You’ll need to check the payroll information to ensure nothing is missing that happens outside of any software. Doing this before inputting the data to process payroll will help reduce payroll re-runs.

Although care management software can produce payroll information, this isn’t always right. There can still be a great deal of manual checking. For example, wrong shifts may be showing for employees that didn’t work, or hours worked not being recorded because the employee didn’t register the client visit correctly, or even wrong hourly rates are set in the software.

A quick checklist of what you need to consider:

  • Have employees incurred any expenses that need to be reimbursed?
  • Have any employees received an advance on their wages? This needs to be deducted on the wages.
  • Have you got sick notes for any periods of sickness?
  • Are any employees going on maternity leave? If so, make sure you have the MATB1 form
  • Have you received an earnings order request that needs to be processed

Step 2 Check starter and leavers

With new employees, be strict! Make sure the starter form completed to its fullest and legible!  There is nothing worse than making time to run payroll to find that boxes are left blank or the handwriting is unreadable.

All new starters should complete a ‘starter checklist’. One major cause of tax problems for employees, is the incorrect completion of the starter checklist – In particular, picking the wrong employee statement (A, B or C). What statement you pick, decides what tax code to use for the employee.

If you have any leavers make sure you have their leave date and details of any accrued holiday they are owed.

Step 3 Check for any advances paid

Advances are common in the care industry; you may be paying out regular advances throughout the month to help employees cover both expenses and fuel.

You need to keep a record of these advances and adjust for them when you run payroll. This should be documented via your bookkeeping software. Some software used in the care industry has a built-in advance facility that employees can draw on.  Withdrawals can be capped to a percentage of their pay and withdrawal fees are applied.  This is  automatically picked up when payroll is exported from the care software. This saves time in administration and monitoring.

The full gross pay is included on the employee payslip with advance payments shown as a deduction. This ensures the employee pays the correct amount of Tax & NI.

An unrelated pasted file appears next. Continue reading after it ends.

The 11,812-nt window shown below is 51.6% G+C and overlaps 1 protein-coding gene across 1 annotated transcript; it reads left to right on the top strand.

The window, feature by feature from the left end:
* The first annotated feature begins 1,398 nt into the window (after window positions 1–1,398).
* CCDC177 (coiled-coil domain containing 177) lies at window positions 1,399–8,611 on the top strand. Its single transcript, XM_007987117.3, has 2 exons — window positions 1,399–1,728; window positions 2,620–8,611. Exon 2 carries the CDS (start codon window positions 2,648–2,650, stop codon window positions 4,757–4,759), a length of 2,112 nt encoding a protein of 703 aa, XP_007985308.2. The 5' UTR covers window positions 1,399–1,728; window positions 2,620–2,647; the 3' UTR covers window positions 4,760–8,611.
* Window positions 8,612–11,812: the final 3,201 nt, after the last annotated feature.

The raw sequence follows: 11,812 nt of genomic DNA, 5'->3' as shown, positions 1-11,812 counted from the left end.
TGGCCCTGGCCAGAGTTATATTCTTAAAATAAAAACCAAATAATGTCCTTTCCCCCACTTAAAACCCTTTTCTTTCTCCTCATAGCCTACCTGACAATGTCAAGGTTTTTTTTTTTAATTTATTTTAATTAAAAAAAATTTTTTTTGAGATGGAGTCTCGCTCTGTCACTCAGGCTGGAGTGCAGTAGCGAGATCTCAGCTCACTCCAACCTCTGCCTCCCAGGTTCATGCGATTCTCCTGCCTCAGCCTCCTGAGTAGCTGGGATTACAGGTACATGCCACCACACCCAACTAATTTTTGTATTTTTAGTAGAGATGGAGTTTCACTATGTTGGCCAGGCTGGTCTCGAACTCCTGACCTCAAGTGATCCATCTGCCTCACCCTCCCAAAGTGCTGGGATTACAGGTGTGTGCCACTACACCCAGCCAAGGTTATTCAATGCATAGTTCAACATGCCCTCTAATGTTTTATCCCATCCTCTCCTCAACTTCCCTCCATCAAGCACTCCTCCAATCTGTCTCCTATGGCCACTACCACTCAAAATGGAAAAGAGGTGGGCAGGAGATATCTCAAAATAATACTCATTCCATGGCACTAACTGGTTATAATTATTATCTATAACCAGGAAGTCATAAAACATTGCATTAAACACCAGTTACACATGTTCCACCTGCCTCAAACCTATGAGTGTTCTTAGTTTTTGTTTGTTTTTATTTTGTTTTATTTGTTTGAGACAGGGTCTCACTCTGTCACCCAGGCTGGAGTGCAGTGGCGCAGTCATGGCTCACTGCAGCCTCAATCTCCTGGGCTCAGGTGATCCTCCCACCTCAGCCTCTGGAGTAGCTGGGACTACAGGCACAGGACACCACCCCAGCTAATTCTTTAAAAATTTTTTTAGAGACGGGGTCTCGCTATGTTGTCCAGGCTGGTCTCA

Step 4 Check for any tax code changes

HMRC will use the payroll information submitted each pay period to check that the employee’s tax code is correct. Using the correct tax code helps to ensure the employee pays the right amount of tax on all their employed earnings. As the employer it is your responsibility to use the correct code. You will be notified of any tax code changes through your HMRC portal and by post.


Do you want to Reduce the Chance of Payroll Errors in Your Care Business?

Payroll is stressful, it takes time and focus to ensure it is correct. There is a whole qualification dedicated to payroll, so it’s no easy task understanding all the requirements and treating everything correctly for tax.

You could employ someone to run your payroll, but unless you have hundreds of employees this can be an expensive choice. Or you could employ someone who knows a bit about payroll, it gets added to their job, but no-one else understands payroll so their work goes unchecked. This leaves you open to future tax issues.

That’s why many business owners outsource their payroll to a payroll bureau like Fresh Clarity. We can ease the pain. It’s important to have a team who fully understands your Care Business and the payroll needs that come with it. This is a more cost-effective solution for many business owners. If you need help with your payroll, get in touch to see how we can help you overcome your financial headaches.

Can you answer employees queries about their payslips?  To find out more, read our next blog here